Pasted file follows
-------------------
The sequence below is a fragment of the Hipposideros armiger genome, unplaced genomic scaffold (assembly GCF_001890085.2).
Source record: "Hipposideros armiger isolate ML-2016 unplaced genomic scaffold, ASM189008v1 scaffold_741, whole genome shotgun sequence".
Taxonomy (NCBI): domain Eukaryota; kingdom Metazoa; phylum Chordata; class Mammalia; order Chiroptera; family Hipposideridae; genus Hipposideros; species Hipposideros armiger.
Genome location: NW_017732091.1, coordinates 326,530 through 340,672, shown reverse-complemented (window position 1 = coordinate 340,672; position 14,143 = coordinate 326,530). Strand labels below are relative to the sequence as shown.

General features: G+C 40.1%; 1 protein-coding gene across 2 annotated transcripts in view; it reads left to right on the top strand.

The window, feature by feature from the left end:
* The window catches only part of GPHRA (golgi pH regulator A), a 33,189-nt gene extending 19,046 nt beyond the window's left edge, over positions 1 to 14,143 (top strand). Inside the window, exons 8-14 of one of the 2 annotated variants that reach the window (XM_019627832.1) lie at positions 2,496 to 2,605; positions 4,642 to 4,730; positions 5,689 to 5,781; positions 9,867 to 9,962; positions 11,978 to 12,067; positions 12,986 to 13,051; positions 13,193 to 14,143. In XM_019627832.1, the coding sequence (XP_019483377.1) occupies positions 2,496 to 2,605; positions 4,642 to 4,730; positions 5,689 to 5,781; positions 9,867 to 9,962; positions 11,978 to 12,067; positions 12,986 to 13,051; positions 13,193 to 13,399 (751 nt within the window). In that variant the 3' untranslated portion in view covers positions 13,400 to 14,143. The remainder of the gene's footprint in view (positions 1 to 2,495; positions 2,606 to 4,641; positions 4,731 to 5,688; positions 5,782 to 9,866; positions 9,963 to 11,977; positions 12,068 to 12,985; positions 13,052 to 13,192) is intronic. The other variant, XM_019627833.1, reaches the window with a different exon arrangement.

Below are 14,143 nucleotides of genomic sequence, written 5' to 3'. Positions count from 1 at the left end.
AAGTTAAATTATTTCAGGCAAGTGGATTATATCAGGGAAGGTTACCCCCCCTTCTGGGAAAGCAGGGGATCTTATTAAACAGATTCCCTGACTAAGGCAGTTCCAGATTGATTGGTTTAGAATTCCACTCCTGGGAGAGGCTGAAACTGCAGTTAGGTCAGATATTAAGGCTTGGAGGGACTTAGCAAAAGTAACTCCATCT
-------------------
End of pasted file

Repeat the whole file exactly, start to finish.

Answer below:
The sequence below is a fragment of the Hipposideros armiger genome, unplaced genomic scaffold (assembly GCF_001890085.2).
Source record: "Hipposideros armiger isolate ML-2016 unplaced genomic scaffold, ASM189008v1 scaffold_741, whole genome shotgun sequence".
Taxonomy (NCBI): domain Eukaryota; kingdom Metazoa; phylum Chordata; class Mammalia; order Chiroptera; family Hipposideridae; genus Hipposideros; species Hipposideros armiger.
Genome location: NW_017732091.1, coordinates 326,530 through 340,672, shown reverse-complemented (window position 1 = coordinate 340,672; position 14,143 = coordinate 326,530). Strand labels below are relative to the sequence as shown.

General features: G+C 40.1%; 1 protein-coding gene across 2 annotated transcripts in view; it reads left to right on the top strand.

The window, feature by feature from the left end:
* The window catches only part of GPHRA (golgi pH regulator A), a 33,189-nt gene extending 19,046 nt beyond the window's left edge, over positions 1 to 14,143 (top strand). Inside the window, exons 8-14 of one of the 2 annotated variants that reach the window (XM_019627832.1) lie at positions 2,496 to 2,605; positions 4,642 to 4,730; positions 5,689 to 5,781; positions 9,867 to 9,962; positions 11,978 to 12,067; positions 12,986 to 13,051; positions 13,193 to 14,143. In XM_019627832.1, the coding sequence (XP_019483377.1) occupies positions 2,496 to 2,605; positions 4,642 to 4,730; positions 5,689 to 5,781; positions 9,867 to 9,962; positions 11,978 to 12,067; positions 12,986 to 13,051; positions 13,193 to 13,399 (751 nt within the window). In that variant the 3' untranslated portion in view covers positions 13,400 to 14,143. The remainder of the gene's footprint in view (positions 1 to 2,495; positions 2,606 to 4,641; positions 4,731 to 5,688; positions 5,782 to 9,866; positions 9,963 to 11,977; positions 12,068 to 12,985; positions 13,052 to 13,192) is intronic. The other variant, XM_019627833.1, reaches the window with a different exon arrangement.

Below are 14,143 nucleotides of genomic sequence, written 5' to 3'. Positions count from 1 at the left end.
AAGTTAAATTATTTCAGGCAAGTGGATTATATCAGGGAAGGTTACCCCCCCTTCTGGGAAAGCAGGGGATCTTATTAAACAGATTCCCTGACTAAGGCAGTTCCAGATTGATTGGTTTAGAATTCCACTCCTGGGAGAGGCTGAAACTGCAGTTAGGTCAGATATTAAGGCTTGGAGGGACTTAGCAAAAGTAACTCCATCT